Okay I took a long hard look at the cover and concealment and how they interact and this is what I think happens.

Concealment does not give you a bonus to defense it all it instead gives your enemy a penalty to hit. A simple distinction but it matters, especially in cases where you have things like darkness combined with spotlights, and in instances where the defender has both concealment and cover at the same time (which is almost any time the defender has cover).

Cover does not give you a bonus to defense either, instead it simply means your opponent is going to have beat your primary defense score by a certain number of degrees in order to avoid having his damage roll nerfed.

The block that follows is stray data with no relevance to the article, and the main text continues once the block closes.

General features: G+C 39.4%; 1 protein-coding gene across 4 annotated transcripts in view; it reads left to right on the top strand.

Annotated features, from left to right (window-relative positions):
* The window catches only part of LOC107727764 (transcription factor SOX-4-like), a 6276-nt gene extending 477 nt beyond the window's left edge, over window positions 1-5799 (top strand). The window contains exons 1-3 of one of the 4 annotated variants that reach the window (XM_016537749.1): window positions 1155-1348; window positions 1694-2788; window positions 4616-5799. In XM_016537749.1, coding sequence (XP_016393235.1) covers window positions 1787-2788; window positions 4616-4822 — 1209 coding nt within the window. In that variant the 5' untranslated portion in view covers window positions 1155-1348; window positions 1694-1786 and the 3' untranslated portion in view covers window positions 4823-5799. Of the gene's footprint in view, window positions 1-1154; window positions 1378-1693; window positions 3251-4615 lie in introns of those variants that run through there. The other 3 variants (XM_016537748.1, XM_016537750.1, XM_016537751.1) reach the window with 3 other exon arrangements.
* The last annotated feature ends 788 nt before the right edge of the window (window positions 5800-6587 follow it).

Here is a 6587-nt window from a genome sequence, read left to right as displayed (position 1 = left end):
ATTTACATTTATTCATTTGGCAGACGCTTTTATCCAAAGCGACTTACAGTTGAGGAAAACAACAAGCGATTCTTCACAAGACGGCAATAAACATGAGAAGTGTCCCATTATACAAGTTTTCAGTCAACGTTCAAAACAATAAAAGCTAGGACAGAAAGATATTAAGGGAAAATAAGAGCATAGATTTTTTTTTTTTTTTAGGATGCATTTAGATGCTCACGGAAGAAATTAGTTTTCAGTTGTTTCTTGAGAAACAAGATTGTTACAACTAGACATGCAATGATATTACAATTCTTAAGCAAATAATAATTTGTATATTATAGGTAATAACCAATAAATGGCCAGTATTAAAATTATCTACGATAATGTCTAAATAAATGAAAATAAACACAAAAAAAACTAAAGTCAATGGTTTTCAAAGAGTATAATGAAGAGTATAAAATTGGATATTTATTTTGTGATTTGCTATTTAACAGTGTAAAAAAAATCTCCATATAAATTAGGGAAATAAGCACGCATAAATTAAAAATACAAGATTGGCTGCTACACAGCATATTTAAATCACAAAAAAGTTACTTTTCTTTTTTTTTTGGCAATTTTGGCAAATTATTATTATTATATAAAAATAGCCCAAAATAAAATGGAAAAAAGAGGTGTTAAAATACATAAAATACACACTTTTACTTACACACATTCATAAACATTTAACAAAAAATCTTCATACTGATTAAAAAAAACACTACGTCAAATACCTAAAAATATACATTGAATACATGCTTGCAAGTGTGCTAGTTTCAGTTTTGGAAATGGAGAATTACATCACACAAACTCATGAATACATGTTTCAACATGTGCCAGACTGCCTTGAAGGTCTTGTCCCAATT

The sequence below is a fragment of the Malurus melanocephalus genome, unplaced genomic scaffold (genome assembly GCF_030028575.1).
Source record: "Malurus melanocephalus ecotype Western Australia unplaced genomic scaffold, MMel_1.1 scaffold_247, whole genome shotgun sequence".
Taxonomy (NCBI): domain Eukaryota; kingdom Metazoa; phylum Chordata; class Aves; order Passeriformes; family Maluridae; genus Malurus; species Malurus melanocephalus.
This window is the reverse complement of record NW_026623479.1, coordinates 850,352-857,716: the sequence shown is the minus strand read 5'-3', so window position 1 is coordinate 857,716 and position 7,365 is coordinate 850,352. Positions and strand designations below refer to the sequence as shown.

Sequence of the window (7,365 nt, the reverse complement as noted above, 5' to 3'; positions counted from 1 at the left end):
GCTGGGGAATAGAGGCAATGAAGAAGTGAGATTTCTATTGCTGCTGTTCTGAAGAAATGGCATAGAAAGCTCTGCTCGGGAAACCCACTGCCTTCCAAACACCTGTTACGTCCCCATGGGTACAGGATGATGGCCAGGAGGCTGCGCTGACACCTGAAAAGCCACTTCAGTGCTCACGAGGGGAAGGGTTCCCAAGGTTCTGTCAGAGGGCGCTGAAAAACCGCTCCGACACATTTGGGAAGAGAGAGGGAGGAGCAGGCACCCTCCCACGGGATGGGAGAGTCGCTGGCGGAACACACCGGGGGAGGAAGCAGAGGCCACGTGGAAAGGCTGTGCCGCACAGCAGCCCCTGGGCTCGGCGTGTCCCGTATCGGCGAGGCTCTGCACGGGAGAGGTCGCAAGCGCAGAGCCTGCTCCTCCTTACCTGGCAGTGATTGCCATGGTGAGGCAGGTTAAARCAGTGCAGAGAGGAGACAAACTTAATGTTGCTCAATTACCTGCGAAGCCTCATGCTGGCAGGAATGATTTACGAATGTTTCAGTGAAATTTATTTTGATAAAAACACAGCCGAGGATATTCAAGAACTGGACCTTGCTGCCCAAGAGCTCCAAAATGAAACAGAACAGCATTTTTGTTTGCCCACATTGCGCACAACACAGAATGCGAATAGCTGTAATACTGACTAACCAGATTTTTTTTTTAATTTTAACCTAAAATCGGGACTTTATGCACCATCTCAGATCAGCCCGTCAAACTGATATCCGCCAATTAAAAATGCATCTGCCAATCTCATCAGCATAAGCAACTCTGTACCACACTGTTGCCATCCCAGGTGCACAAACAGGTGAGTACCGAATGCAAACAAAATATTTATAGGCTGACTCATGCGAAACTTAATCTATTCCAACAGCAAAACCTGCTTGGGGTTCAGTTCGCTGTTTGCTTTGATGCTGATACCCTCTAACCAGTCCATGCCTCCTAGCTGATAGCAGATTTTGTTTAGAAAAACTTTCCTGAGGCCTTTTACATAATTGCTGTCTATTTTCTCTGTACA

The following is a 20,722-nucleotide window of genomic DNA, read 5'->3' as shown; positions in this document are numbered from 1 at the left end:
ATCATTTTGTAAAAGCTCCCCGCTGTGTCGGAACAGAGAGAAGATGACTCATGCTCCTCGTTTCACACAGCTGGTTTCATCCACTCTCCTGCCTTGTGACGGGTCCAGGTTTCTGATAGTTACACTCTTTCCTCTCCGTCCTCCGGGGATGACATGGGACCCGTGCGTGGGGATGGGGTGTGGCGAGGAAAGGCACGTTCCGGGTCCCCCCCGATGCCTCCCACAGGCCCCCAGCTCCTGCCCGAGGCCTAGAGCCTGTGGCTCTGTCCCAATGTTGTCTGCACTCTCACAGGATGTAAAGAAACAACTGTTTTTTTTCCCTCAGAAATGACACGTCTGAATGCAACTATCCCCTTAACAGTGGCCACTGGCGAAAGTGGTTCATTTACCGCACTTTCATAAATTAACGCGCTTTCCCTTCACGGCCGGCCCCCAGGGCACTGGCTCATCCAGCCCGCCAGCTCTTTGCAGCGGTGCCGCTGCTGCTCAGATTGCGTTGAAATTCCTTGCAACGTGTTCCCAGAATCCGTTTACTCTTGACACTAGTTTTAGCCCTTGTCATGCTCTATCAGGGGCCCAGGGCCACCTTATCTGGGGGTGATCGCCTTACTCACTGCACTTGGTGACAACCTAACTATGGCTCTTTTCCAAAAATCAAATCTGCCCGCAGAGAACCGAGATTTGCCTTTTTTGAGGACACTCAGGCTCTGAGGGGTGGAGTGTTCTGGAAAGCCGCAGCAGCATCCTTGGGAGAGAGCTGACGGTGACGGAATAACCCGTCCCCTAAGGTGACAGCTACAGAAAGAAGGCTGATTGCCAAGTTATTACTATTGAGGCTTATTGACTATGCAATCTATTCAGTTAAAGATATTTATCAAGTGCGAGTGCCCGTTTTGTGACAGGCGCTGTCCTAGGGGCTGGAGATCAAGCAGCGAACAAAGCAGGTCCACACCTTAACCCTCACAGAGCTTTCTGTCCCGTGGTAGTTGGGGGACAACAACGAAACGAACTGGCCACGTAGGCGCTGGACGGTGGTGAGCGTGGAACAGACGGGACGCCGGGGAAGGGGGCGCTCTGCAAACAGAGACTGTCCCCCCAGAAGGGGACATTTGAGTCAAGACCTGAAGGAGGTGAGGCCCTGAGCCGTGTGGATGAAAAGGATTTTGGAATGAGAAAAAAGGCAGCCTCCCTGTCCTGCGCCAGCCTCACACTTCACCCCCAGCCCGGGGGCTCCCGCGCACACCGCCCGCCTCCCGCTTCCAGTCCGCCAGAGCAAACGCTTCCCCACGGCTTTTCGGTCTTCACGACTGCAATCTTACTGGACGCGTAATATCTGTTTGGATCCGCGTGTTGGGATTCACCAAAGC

Here's the thing when you have cover you also have a like level of concealment. An example a detective McCall is taking cover behind his unmarked squad-car, he has both normal concealment and cover against his opponent Bad Guy Billy. McCall has a primary defense of 17, Billy rolls a 19 on his attack roll. Billy's attack roll is reduced by 2 because of the concealment offered by McCall's squad-car (19 -2 = an attack roll of 17). Billy hits McCall, but Billy also has to beat McCall's primary defense by 2 degrees/points in order to bypass the hardness granted by McCall's cover. Billy does not roll high enough (after you account for McCall's concealment) and so Billy's damage is reduced. Billy is using armor piercing rounds (penetrating 5) the GM rules that McCall has two layers of thin steel in front of him, plus the engine block of the car which the GM rules gives McCall an additional 10 points of hardness. The total hardness offered by car is 20 (5 for each side wall of the car, and 10 for the engine block). Billy rolls a damage of 16 against McCall's hardness of 20. The armor piercing rounds in Billy's gun reduce the effective hardness of McCall's cover by 5 effectively giving him a a hardness of 15. 16 damage - 15 hardness = 1 point of damage for McCall.